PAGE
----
ii. "O, worship the Lord, in the beauty of holiness." The theme of the text is CONSECRATED BEAUTY. It is the beauty which was consummated, in the full perfection of its kind, and set apart for sacred uses, that the Psalmist speaks of. This was a household and familiar theme, to Jewish ears and hearts. The tabernacle, with its gold and silver, its blue, and purple, and scarlet; the mercy-seat, of pure gold; the very candlesticks, with their almonds, and knops, and branches, and flowers, one beaten work of pure gold; all made after the pattern which was showed to Moses, in the Mount. The priest's robes, of blue, and purple, and scarlet, and fine [7/8] twined linen, ouches of gold, and chains of wreathen work in gold, and settings of onyx-stone. The sacred breast-plate, radiant with ruby, and sapphire, and amethyst, and diamond. Every thing, in all the holy service of God's appointment, like that vision of Himself; when, "there was under His feet, as it were, a paved-work of a sapphire stone, and as it were, the body of heaven, in his clearness." And, then, in its time, the Temple, of hewn stone, and cedar beams, and olive, and palm, enriched with carving, and overlaid with gold, and splendid with jewels; the very bowls, and basins, and spoons, and snuffers, of purest gold. The sea and land all compassed, the stores of nature ravished, art in its utmost consummation; that the house, builded for the Lord, in David's own expressive phrase, might be "exceeding magnifical." These leave no doubt of his conception of the use of consecrated beauty. Nor was it only for the Jews, to know, and feel, its power, and make it bear upon the instincts of the nature; which He gave to us, Who first make us like Himself. The holy Jerusalem, the Church of Christ, is revealed to the beloved John, as it comes out of heaven, from God: her light, like a stone most precious, even like a jasper stone, clear as crystal; the foundations, sapphire, and emerald, and chrysolite, and chrysoprase, and amethyst; the gates, twelve pears; the streets, pure gold, as of transparent glass. Who wonders, that, with models such as these, before them, Christians, in other years, when all the aid, that science lent to art, in the comparison with us, was, as the twilight to the noon, reared the Cathedrals, and the Chapels, and the Chantries, whose mere ruins mock at our magnificence? Why, even the heathen show the instinct of the [8/9] heart, to lay its powers all out, and work them to the last perfection, in results of consecrated beauty. Look at the Parthenon. Look at the Coliseum. Look at the Pantheon. What is the Venus, "that enchants the world?" What is the Belvidere Apollo? What are the Dians, and the Hebes, and the Graces? What is the majesty of Jupiter? What the magnificence of Juno? What is the "Niobe, all tears?" What are the writhings of Laocoon? What is the utmost reach and range of ancient architecture, sculpture, poetry, in all its forms of grace, and dignity, and power, but still the working out of the instinctive and inwrought idea of consecrated beauty? See it, in Raphael, and Michael Angelo, and Rubens. Feel it, in the serene and holy beauty of the Blessed Mother; and in the infant loveliness and purity of that God-child. Hear it, in all that music has achieved, of tenderest, sweetest, most subduing, yet most elevating, to the soul; till even Milton loses all the Puritan, while he brings more than all the Poet, to the praise of consecrated beauty, in its blended forms of sacred structure, and of sacred song:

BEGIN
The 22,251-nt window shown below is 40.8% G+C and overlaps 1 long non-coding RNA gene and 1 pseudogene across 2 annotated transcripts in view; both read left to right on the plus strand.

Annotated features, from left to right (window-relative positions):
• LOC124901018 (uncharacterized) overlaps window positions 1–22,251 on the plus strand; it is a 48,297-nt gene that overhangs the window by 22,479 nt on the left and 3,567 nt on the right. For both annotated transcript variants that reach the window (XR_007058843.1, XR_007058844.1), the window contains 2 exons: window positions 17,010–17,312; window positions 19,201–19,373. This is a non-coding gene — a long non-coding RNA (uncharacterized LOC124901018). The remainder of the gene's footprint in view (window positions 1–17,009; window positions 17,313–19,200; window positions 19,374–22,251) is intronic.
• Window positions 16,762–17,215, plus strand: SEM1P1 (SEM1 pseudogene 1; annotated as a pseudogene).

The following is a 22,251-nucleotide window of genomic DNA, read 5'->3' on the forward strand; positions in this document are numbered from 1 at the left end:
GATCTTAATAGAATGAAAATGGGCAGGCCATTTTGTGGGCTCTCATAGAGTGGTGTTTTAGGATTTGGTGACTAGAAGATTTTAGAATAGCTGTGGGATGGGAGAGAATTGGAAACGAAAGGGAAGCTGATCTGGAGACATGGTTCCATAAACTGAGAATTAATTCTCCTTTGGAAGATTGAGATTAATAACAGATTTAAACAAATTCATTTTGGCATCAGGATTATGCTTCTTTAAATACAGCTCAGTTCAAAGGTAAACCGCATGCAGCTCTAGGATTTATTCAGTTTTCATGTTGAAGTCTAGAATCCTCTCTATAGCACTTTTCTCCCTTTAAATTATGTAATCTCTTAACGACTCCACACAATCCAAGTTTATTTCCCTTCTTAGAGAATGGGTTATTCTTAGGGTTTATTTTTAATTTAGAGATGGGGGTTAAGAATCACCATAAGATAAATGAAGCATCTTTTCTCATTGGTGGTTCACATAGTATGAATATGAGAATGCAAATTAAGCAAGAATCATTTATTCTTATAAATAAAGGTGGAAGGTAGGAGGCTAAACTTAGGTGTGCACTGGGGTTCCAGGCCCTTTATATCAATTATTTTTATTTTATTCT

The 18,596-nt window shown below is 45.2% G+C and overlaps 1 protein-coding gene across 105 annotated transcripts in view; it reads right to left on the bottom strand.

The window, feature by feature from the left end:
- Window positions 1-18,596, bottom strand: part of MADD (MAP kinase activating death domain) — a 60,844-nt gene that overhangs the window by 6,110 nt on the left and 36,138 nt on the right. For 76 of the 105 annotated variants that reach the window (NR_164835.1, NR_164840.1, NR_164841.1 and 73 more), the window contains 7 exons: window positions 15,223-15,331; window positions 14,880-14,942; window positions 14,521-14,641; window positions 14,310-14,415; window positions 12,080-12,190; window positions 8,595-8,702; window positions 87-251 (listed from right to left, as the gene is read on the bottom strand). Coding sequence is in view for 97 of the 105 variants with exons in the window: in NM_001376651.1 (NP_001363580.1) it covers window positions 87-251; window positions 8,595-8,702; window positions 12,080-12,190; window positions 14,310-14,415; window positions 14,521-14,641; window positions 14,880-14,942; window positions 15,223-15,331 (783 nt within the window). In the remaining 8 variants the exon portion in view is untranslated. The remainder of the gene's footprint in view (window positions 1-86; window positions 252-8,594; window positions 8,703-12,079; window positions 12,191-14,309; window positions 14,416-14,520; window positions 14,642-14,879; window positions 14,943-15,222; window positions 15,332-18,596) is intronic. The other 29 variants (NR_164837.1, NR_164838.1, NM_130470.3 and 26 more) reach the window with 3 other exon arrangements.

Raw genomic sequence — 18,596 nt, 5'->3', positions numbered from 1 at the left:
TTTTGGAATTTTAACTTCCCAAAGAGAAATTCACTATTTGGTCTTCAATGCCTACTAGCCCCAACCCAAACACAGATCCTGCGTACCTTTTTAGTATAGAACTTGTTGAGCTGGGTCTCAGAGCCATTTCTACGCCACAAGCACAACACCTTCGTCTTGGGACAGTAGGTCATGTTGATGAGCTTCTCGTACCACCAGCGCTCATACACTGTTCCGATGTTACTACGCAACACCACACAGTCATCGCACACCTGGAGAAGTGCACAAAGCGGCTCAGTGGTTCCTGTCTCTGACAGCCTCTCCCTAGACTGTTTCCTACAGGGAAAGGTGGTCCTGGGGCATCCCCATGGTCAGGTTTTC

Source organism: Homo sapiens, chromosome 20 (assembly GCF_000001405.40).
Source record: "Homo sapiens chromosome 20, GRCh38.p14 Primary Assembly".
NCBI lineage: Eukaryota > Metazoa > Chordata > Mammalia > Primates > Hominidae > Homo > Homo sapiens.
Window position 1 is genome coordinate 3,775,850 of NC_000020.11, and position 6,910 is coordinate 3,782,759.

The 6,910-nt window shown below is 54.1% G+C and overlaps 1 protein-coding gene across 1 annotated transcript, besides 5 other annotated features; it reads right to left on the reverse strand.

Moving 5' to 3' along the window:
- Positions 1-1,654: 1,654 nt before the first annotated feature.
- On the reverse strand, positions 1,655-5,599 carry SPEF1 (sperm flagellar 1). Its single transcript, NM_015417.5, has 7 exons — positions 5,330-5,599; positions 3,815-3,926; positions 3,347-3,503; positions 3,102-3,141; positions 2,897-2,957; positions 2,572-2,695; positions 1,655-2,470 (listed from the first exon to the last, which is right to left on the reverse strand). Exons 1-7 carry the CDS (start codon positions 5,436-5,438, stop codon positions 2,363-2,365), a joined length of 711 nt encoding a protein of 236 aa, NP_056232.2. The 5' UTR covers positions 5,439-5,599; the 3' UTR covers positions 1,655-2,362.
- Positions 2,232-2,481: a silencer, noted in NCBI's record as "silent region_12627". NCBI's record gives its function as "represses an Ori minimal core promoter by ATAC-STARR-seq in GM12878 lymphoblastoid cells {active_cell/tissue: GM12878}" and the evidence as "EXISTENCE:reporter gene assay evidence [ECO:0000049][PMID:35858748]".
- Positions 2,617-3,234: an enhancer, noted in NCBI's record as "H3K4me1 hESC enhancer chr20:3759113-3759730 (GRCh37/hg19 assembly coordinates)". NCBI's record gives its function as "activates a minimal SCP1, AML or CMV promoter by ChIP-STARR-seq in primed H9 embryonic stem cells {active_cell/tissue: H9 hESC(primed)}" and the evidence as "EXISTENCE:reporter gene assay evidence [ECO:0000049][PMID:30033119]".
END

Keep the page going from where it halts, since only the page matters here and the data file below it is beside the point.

“Let my due feet never fail
To walk the studious cloister's pale;
And love the high embowed roof,
With antique pillars massy proof:
And storied windows, richly dight,
Casting a dim religious light.
There, let the pealing organ blow,
To the full-voiced choir below,
In service high, and anthems clear,
As may, with sweetness, through mine ear,
Dissolve me into ecstacies,
And bring all heaven before mine eyes.”
What have we here, in every age, and every land; what shall we find in every form of worship, true or false, Jewish, [9/10] Christian, or Heathen, but the use of consecrated beauty; in the height of its conceptions, and in the fulness of its consummation, for the service of religion! What is it all but comment upon comment, upon David's text, "Worship the Lord, in the beauty of holiness!"